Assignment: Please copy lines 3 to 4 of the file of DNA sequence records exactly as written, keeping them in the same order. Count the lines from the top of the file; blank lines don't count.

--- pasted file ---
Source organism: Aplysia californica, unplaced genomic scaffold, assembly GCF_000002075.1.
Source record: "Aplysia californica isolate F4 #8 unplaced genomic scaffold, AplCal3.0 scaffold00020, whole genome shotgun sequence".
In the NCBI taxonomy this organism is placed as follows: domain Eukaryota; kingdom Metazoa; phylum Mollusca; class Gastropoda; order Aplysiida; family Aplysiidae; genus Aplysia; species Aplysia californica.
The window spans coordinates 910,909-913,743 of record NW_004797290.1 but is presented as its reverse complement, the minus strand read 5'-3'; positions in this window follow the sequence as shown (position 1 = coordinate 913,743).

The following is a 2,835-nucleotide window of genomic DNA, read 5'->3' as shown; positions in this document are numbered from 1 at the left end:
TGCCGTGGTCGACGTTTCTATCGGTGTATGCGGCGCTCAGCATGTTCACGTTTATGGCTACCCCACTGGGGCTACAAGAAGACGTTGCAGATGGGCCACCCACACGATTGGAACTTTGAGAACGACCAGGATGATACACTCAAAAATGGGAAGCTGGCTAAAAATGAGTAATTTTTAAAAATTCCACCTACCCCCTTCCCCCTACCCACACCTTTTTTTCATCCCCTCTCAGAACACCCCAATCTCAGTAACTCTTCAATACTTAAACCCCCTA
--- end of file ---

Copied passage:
In the NCBI taxonomy this organism is placed as follows: domain Eukaryota; kingdom Metazoa; phylum Mollusca; class Gastropoda; order Aplysiida; family Aplysiidae; genus Aplysia; species Aplysia californica.
The window spans coordinates 910,909-913,743 of record NW_004797290.1 but is presented as its reverse complement, the minus strand read 5'-3'; positions in this window follow the sequence as shown (position 1 = coordinate 913,743).